The Nordic power front-year contract is “heavily undervalued” as the end of 2017 approaches, according to sources.
But, with mild weather and strong precipitation forecast until late December, it is unlikely the contract will record any substantial gains ahead of the New Year.
The financially-settled front-year contract was valued at €24.83/MWh on Tuesday, according to data from the Nasdaq exchange. Mild and wet weather conditions have heavily weighed on the product in recent weeks, causing it to shed almost 8% of its value in December.
The Nordic system price – the physical day-ahead reference price calculated as an average of the region’s 13 zones – has out-turned at an average value of almost €30.00/MWh throughout 2017 so far, according to Nord Pool data collated by ICIS.
“Fundamentally I think the entire Cal ’18 is heavily undervalued,” one Nordic power trader said on Wednesday afternoon. “We are pricing bearish weather to continue for a very long time.”
According to the latest forecasts released by meteorologist WSI on Wednesday, temperatures across the Nordic region are set to be comfortably above average for the time of year until at least 25 December.
Temperatures as much as 6°C above seasonal norms are expected across large parts of the north and northeast of the region.
Deviations in temperature can be a key driver of the Nordic power market throughout the coldest months of the year due to prevalence of electric heating across the region.
Further weakness for near-curve prices is likely to stem from high levels of precipitation in the coming week, with forecasts indicating precipitation around 50% above normal until the end of December.
Heavy rain and snowfall will weigh on curve contracts by limiting the depletion of the region’s hydroelectric reservoirs. With the front year now close to expiry, it can also be influenced by very bearish weather, although to a lesser extent as only the first one or two of its component months will likely be fundamentally affected by the impact of weather on hydro stocks over the next fortnight.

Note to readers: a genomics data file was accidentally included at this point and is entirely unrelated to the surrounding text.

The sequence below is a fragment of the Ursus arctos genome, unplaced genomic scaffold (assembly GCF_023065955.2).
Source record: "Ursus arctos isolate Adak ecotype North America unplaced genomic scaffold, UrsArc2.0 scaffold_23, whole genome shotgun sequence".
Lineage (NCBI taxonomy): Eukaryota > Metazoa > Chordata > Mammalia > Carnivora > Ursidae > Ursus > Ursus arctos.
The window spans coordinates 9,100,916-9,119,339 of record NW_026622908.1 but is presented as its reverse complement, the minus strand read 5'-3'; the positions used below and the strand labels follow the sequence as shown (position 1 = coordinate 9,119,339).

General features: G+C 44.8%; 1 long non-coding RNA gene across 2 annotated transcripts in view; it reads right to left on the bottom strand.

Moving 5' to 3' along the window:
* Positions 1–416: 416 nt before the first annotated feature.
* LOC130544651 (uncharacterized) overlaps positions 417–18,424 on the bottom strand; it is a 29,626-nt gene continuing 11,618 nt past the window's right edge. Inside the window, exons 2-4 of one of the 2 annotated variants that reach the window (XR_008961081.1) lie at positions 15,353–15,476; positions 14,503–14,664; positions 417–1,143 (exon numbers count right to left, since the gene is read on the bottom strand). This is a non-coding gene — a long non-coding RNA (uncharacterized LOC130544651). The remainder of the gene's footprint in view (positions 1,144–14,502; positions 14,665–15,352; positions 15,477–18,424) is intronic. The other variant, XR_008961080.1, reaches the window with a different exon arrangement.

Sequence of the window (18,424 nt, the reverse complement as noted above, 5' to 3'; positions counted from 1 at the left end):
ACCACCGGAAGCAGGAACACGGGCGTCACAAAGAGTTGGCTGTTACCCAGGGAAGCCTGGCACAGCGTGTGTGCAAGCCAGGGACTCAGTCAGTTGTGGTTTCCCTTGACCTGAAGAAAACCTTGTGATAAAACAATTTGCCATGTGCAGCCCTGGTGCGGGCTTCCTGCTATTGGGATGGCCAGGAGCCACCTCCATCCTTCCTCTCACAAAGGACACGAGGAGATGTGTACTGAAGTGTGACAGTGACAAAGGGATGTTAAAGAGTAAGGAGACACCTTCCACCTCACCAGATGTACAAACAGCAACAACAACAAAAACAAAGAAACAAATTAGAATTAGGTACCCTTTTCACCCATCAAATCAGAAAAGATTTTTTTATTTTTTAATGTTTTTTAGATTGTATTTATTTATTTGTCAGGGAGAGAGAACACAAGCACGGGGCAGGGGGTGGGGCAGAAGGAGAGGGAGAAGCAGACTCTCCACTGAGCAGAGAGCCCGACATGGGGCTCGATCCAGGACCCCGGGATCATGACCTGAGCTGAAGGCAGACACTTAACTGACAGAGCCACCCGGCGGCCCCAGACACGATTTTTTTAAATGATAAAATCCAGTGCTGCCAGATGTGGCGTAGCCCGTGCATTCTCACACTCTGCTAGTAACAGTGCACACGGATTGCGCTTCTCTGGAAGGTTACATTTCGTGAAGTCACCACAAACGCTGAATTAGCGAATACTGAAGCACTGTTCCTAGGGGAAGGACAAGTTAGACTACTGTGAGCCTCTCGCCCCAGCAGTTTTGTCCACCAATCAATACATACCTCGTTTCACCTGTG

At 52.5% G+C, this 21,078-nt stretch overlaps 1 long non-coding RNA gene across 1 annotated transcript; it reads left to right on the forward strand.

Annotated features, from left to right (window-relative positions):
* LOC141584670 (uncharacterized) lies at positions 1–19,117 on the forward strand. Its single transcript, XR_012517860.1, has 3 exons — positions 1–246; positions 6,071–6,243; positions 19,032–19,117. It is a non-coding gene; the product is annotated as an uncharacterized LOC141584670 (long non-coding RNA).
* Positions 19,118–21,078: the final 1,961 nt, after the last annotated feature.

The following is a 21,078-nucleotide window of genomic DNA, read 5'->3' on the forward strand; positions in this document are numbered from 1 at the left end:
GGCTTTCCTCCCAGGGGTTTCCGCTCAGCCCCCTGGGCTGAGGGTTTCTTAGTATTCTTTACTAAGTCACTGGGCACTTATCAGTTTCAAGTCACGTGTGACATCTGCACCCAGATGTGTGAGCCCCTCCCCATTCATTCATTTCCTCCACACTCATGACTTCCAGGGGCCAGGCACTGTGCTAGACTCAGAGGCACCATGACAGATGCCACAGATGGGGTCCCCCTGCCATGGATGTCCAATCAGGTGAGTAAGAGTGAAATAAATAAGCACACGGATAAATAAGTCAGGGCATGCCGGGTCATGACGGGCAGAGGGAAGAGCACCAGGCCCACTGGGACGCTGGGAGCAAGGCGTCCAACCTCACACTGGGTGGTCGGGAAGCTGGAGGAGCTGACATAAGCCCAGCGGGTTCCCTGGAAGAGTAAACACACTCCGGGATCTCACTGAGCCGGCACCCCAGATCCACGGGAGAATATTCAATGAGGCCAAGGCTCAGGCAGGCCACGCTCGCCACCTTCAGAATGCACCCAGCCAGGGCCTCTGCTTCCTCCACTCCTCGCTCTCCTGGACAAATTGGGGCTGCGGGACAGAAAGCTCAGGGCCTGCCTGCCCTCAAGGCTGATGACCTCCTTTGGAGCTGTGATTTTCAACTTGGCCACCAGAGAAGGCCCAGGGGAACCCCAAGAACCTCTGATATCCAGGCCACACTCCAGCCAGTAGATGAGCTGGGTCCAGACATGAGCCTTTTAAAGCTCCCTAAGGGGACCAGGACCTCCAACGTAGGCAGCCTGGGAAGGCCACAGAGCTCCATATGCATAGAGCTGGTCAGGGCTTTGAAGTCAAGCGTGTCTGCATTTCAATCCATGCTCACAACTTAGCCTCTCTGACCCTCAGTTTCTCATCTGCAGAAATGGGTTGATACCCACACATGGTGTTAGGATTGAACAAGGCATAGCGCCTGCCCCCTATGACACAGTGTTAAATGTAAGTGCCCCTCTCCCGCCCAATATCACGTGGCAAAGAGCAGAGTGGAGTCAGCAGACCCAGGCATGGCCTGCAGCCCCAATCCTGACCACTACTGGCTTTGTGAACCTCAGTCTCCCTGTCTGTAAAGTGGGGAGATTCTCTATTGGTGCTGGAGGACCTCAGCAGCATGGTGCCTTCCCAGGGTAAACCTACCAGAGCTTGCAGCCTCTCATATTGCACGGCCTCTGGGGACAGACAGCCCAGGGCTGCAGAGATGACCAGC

Total hydro stocks have been well above last year’s levels since the start of October – a factor which has lent significant downside to the Nordic near curve.
Stocks sat at 73% of their potential total on Monday, according to the latest data released by Nord Pool on Wednesday. This is over 10 percentage points higher than at the same time in 2016.
“The Cal is also supported by a still-strong Germany,” a second trader said in reference to a comparatively firm German front-year product.
The source said the Nordic front-year could be valued even lower than its current level if neighbouring markets had not limited losses.
The over-the-counter German Year 2018 Baseload contract was assessed by ICIS at €37.70/MWh at Tuesday’s close, giving it a substantial €12.85/MWh premium over the equivalent Nordic product. This has risen since early September in particular, when a disconnect between the two country’s front year’s set in (see graph).
Sources have in recent months cited the spread between the Nordic market and the physically connected German market as an indicator that Nordic prices could climb.
However ongoing bearish weather conditions across Scandinavia have largely insulated prices at times when mainland-European prices have been bullish.
The region’s heavy reliance on hydroelectric generation, power from which meets over half of Scandinavian demand, means the Nordic market is typically fundamentally comfortably supplied compared to neighbouring countries. firstname.lastname@example.org